Abstract 9982: Long-term Administration of Type-I Interferon Leads to Premature Atherosclerosis
Introduction: Disease states such as SLE, CMV, and HIV are associated with elevated type I interferon (IFN-I) and increased cardiovascular risk. Previously we have demonstrated that IFN-I has detrimental effects on endothelial progenitor cells that could contribute to the atherosclerosis. However, the relationship between IFN-I and smooth muscle progenitor cells (SMPC), cells derived from the bone marrow that can differentiate into mature SMC, has not been determined. We hypothesized that IFN-I could induce premature atherosclerosis by increasing the number of SMPC in the bloodstream and increasing the number of immature SMC within the vasculature.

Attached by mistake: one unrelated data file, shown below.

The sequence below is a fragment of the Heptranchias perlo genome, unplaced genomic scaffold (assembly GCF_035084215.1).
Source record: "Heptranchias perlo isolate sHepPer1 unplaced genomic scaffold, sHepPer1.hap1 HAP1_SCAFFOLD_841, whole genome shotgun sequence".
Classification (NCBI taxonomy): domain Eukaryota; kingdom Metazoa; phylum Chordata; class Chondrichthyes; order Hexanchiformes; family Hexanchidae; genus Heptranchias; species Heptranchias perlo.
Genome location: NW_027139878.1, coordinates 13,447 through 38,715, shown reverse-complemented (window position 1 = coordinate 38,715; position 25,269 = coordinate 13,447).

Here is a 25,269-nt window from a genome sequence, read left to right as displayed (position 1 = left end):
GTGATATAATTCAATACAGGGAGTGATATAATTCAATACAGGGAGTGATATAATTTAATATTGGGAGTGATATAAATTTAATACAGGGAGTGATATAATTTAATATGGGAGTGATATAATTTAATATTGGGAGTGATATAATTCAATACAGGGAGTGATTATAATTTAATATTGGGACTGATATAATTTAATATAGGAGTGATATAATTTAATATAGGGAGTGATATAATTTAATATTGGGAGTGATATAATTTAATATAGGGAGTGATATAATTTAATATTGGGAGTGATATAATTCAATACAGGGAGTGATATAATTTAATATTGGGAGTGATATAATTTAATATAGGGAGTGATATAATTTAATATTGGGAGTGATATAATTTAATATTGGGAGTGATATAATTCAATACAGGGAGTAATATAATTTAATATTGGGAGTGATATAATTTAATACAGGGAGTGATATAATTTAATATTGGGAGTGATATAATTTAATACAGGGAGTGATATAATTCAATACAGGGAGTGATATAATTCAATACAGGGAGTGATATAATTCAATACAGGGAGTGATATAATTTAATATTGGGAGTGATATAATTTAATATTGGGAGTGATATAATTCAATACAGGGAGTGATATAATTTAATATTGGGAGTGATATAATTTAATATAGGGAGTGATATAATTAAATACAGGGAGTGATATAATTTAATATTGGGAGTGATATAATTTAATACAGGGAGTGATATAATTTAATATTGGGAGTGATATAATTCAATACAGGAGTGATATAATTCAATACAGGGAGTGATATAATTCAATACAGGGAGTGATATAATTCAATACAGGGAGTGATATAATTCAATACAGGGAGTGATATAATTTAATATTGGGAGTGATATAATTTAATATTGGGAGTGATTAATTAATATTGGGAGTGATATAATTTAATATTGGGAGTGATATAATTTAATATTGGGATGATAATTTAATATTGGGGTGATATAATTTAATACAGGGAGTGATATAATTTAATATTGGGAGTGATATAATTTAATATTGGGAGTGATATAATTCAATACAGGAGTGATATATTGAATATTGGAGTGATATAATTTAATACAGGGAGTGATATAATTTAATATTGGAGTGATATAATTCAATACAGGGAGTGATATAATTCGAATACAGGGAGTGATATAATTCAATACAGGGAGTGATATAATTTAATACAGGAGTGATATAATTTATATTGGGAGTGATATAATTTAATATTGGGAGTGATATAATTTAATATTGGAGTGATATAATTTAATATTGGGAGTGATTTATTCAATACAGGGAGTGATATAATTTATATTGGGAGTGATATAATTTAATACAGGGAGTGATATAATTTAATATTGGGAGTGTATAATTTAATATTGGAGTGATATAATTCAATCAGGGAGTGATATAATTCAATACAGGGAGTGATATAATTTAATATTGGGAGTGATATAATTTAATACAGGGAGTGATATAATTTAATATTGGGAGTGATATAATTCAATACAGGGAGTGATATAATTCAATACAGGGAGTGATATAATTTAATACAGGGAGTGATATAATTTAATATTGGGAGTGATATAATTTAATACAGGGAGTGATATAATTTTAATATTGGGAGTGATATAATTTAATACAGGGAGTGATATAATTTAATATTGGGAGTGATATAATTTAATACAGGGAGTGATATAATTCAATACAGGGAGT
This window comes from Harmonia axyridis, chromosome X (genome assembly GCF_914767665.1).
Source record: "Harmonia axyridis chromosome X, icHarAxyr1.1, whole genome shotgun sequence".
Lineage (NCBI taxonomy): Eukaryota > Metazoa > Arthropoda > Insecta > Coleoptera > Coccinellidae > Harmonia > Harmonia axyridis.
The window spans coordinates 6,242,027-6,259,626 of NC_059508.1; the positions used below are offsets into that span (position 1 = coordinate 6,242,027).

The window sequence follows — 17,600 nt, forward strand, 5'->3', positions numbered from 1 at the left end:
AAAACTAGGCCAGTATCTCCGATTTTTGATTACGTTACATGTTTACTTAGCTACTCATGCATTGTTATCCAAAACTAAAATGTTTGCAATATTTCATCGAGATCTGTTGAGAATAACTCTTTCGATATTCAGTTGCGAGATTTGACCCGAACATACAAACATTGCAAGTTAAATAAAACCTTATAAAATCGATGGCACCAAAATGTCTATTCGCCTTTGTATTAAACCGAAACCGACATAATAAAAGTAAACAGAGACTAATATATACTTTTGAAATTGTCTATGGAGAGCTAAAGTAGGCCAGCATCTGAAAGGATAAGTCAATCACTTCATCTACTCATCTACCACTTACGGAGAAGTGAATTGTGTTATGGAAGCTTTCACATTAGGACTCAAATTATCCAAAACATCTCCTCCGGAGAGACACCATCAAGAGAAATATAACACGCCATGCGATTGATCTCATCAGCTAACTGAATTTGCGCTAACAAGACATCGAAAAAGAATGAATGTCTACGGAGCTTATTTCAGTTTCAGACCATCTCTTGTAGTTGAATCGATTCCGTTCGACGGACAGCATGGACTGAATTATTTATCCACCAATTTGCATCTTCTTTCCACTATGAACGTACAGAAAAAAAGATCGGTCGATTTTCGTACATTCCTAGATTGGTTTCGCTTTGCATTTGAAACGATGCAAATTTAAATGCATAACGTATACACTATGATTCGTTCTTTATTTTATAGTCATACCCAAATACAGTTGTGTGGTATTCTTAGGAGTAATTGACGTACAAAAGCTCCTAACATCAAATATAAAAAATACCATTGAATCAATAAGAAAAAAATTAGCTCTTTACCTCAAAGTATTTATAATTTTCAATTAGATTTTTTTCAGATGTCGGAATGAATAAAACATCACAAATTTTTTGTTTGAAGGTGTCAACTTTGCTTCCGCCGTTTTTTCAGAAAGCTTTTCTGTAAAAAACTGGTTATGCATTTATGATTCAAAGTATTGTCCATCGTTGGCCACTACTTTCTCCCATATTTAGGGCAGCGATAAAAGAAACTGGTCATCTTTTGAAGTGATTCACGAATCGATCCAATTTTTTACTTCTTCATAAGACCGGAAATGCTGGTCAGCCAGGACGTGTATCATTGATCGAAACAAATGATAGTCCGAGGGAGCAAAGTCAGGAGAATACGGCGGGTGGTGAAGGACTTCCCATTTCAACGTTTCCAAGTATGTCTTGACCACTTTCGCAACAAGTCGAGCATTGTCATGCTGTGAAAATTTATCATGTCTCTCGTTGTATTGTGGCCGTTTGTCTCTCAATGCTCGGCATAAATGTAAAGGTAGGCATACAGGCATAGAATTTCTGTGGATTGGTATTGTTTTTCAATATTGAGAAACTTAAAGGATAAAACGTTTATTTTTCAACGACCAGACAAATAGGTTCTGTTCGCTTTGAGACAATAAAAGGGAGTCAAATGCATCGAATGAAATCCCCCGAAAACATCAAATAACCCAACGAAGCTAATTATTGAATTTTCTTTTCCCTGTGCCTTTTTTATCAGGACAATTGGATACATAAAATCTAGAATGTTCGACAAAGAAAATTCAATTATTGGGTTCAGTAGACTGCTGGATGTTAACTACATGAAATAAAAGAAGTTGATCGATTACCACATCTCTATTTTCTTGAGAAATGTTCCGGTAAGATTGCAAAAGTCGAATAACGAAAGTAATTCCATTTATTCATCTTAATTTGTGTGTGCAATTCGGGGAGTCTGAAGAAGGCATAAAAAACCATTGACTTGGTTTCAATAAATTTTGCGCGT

Methods: In vitro, SMPC isolated from wild-type (WT) and IFN receptor knock-out (IFNR-KO) animals, were cultured in medium plus or minus IFN-1. In vivo, two mice models of long-term IFN-I exposure (electroporation of an IFN-I plasmid, or Q 3 day IFN-I i.p. injection for 3 months) were studied and the number of SMPC and degree of atherosclerosis were analyzed.
Results: The number of SMPC from WT animals was significantly increased when cultured in medium plus IFN-I. However, IFN-I had no effect in the SMPC from IFNR-KO mice. Increased SMPC numbers were also observed in mice treated with or that expressed IFN-I. In addition, atherosclerotic-like lesions were found in the arterial wall in WT mice expressing IFN-I. Within the lesions we observed CD34+/smooth muscle α-actin+ expressing cells (Fig). These cells did not express smooth muscle myosin heavy chain, suggesting that they were immature SMC.
Conclusions: For the first time we demonstrated that elevated IFN-I levels, found in a number of disease states, could lead to an atherosclerosis-like lesion. In concert with our previous work, this work suggests a complex interplay between the bone marrow, circulating cells, and the vessel wall leading to IFN-I mediated atherosclerosis. This has profound implications for cardiovascular disease in a number of disease states.
- © 2013 by American Heart Association, Inc.